The current definitions of “blog” in most dictionaries don’t mention reader comments at all when defining the term. Wikipedia says only that “the ability for readers to leave comments in an interactive format is an important part of many blogs.” According to these sources, the minimum requirement for a web site to be a blog is that it have content, and that it be sorted in reverse chronological order.For some people the definition of a blog is pretty wide. I've heard people refer to Slashdot as a blog, and some people call this site a blog. I prefer to call DV Hardware a news site.
I believe the term “blog” means more than an online journal. I believe a blog is a conversation. People go to blogs to read AND write, not just consume. We’ve allowed comments here on TechCrunch since it started. At times, user comments can be painful to deal with. But they also keep the writer honest, and make the content vastly more interesting.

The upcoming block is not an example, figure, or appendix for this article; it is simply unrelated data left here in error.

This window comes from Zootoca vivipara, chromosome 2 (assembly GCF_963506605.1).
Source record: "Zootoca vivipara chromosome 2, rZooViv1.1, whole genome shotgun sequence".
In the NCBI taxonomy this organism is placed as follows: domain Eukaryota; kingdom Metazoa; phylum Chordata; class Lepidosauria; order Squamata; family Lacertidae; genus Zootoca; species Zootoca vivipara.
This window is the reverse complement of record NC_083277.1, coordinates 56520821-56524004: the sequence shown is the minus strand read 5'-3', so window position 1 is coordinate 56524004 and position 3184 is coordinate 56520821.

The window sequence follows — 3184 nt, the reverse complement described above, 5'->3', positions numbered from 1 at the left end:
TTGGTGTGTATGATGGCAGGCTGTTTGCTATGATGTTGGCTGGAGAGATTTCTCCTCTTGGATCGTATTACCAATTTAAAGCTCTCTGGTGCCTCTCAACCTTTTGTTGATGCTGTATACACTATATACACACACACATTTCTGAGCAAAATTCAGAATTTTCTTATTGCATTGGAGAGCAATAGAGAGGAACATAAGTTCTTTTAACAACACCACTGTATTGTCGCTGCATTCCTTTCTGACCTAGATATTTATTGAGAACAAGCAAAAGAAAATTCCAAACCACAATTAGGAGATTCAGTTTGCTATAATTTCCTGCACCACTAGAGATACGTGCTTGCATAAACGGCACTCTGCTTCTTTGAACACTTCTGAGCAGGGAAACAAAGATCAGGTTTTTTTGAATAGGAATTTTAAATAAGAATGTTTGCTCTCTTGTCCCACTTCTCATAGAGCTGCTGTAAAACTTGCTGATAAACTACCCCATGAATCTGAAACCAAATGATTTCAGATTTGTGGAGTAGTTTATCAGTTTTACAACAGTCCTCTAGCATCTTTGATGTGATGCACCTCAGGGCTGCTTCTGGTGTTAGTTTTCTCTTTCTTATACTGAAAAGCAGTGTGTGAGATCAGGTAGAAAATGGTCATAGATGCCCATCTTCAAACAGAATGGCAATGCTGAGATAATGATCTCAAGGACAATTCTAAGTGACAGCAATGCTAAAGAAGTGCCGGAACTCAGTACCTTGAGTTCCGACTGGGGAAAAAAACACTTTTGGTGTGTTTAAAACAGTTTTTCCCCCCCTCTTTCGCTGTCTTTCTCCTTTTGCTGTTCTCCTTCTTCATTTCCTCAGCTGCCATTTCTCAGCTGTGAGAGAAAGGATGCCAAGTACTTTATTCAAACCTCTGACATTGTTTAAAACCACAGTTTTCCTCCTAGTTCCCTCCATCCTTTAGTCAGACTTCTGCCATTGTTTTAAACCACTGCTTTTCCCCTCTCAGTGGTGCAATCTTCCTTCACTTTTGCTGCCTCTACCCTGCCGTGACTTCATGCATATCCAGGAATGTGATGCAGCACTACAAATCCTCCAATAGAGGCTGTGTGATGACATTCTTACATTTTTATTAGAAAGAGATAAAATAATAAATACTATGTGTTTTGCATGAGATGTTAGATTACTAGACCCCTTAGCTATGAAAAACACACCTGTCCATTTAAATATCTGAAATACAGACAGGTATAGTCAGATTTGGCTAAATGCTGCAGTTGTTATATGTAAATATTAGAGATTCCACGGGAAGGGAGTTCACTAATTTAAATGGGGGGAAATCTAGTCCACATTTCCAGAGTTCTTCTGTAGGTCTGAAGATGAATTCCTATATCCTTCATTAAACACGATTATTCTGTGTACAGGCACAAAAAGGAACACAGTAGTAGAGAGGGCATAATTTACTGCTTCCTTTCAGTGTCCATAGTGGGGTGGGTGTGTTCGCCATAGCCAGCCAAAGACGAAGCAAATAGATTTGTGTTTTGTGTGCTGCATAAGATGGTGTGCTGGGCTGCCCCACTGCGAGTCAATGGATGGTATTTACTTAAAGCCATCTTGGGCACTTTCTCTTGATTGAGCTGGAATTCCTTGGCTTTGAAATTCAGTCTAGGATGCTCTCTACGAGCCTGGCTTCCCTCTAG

Should the definitions of “blog” be revised to exclude journals that do not allow reader comments? Yeah, absolutely. And Google may think so, too. At the end of their post, they write “And before long, perhaps you can begin leaving comments directly. We’re working on that.”
So what's a blog?
Posted on Tuesday, Jan 02 2007 @ 00:32 CET by Thomas De Maesschalck
TechCrunch wonders what the definition of a blog is. They question whether "blogs" that don't allow comments, like the Office Google blog, are really blogs: